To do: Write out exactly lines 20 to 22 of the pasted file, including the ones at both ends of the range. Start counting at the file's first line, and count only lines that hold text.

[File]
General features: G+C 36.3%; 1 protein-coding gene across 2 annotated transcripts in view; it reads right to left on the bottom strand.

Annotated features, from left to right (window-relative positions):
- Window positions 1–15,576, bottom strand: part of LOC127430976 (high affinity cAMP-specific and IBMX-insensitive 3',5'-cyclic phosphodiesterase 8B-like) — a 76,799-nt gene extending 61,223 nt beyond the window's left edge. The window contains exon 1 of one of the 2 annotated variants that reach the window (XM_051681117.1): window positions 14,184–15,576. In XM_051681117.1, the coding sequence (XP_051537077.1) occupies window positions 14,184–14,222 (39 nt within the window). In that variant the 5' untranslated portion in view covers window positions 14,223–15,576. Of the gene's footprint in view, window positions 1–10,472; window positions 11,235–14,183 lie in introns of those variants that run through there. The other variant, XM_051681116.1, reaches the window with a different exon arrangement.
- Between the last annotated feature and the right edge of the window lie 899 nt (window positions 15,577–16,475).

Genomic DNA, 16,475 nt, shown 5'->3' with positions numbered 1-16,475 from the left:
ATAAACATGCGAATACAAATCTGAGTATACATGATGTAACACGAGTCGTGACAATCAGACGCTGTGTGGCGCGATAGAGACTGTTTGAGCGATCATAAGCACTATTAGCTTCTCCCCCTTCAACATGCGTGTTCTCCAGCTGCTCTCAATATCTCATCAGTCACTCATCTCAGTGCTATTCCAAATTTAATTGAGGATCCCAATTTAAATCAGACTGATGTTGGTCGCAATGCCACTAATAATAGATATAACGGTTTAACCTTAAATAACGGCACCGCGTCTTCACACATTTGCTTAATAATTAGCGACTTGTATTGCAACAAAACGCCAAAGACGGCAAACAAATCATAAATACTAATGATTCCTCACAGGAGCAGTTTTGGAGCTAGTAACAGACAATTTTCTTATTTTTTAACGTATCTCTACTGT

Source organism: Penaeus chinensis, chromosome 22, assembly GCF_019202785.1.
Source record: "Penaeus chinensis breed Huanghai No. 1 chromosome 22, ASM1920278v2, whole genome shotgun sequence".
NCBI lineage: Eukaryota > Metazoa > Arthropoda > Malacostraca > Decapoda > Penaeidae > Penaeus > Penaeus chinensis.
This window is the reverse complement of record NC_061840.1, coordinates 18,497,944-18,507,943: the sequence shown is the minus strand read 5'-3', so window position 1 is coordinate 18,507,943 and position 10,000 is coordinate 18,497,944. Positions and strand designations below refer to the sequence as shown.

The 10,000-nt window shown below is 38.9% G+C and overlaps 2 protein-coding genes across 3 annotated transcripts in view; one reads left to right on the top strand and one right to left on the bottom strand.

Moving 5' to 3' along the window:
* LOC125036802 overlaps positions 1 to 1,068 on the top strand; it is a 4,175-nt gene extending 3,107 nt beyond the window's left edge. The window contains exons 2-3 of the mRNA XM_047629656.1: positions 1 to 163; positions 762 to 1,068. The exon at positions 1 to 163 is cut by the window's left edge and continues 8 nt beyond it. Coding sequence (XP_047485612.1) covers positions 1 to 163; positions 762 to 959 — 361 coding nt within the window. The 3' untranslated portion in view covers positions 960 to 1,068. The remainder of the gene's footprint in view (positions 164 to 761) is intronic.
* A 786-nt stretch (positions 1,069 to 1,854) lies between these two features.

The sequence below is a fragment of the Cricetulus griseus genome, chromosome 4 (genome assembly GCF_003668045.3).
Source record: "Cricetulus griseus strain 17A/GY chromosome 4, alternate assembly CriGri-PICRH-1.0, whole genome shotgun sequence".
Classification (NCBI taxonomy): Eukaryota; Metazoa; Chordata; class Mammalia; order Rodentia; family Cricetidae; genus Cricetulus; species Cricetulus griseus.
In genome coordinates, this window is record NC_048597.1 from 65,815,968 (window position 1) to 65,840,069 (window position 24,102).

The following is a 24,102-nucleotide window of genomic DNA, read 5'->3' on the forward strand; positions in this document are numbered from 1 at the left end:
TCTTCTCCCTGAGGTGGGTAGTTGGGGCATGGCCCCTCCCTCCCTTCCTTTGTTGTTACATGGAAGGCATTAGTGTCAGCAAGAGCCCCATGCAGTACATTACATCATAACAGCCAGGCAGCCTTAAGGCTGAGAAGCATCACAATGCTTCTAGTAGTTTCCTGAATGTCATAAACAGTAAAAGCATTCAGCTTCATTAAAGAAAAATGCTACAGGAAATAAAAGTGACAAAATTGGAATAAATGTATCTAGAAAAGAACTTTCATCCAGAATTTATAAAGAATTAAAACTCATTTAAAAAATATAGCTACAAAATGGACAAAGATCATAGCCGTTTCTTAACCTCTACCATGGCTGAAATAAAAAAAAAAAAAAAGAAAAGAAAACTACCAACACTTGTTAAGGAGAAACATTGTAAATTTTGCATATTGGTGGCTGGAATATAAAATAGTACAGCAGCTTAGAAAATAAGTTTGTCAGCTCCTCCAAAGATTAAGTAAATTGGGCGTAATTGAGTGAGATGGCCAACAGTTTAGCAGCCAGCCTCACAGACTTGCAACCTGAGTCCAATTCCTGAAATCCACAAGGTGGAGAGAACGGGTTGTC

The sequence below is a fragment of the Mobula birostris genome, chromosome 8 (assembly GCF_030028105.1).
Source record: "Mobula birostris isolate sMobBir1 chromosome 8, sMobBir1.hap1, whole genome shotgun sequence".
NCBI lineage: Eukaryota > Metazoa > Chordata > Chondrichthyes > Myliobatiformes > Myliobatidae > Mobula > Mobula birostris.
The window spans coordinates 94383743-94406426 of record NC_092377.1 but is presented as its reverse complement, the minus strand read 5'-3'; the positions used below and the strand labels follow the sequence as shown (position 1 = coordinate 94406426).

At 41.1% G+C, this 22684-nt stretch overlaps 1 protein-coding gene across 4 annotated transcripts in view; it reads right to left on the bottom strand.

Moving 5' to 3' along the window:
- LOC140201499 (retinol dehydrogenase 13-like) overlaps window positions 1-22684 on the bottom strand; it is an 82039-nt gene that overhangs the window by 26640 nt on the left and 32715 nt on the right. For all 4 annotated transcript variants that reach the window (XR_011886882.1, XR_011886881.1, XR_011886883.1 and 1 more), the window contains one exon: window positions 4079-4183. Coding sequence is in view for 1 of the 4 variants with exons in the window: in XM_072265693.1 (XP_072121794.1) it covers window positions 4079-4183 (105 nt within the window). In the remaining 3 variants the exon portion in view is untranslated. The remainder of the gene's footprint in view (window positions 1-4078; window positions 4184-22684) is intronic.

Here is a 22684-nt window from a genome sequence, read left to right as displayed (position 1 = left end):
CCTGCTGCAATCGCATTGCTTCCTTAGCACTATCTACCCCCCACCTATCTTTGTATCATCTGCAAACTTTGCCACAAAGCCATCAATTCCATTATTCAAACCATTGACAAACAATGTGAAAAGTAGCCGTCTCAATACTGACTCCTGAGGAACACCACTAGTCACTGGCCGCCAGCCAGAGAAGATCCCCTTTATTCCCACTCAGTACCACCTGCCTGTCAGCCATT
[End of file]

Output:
TCTTCTCCCTGAGGTGGGTAGTTGGGGCATGGCCCCTCCCTCCCTTCCTTTGTTGTTACATGGAAGGCATTAGTGTCAGCAAGAGCCCCATGCAGTACATTACATCATAACAGCCAGGCAGCCTTAAGGCTGAGAAGCATCACAATGCTTCTAGTAGTTTCCTGAATGTCATAAACAGTAAAAGCATTCAGCTTCATTAAAGAAAAATGCTACAGGAAATAAAAGTGACAAAATTGGAATAAATGTATCTAGAAAAGAACTTTCATCCAGAATTTATAAAGAATTAAAACTCATTTAAAAAATATAGCTACAAAATGGACAAAGATCATAGCCGTTTCTTAACCTCTACCATGGCTGAAATAAAAAAAAAAAAAAAGAAAAGAAAACTACCAACACTTGTTAAGGAGAAACATTGTAAATTTTGCATATTGGTGGCTGGAATATAAAATAGTACAGCAGCTTAGAAAATAAGTTTGTCAGCTCCTCCAAAGATTAAGTAAATTGGGCGTAATTGAGTGAGATGGCCAACAGTTTAGCAGCCAGCCTCACAGACTTGCAACCTGAGTCCAATTCCTGAAATCCACAAGGTGGAGAGAACGGGTTGTC

The sequence below is a fragment of the Mobula birostris genome, chromosome 8 (assembly GCF_030028105.1).
Source record: "Mobula birostris isolate sMobBir1 chromosome 8, sMobBir1.hap1, whole genome shotgun sequence".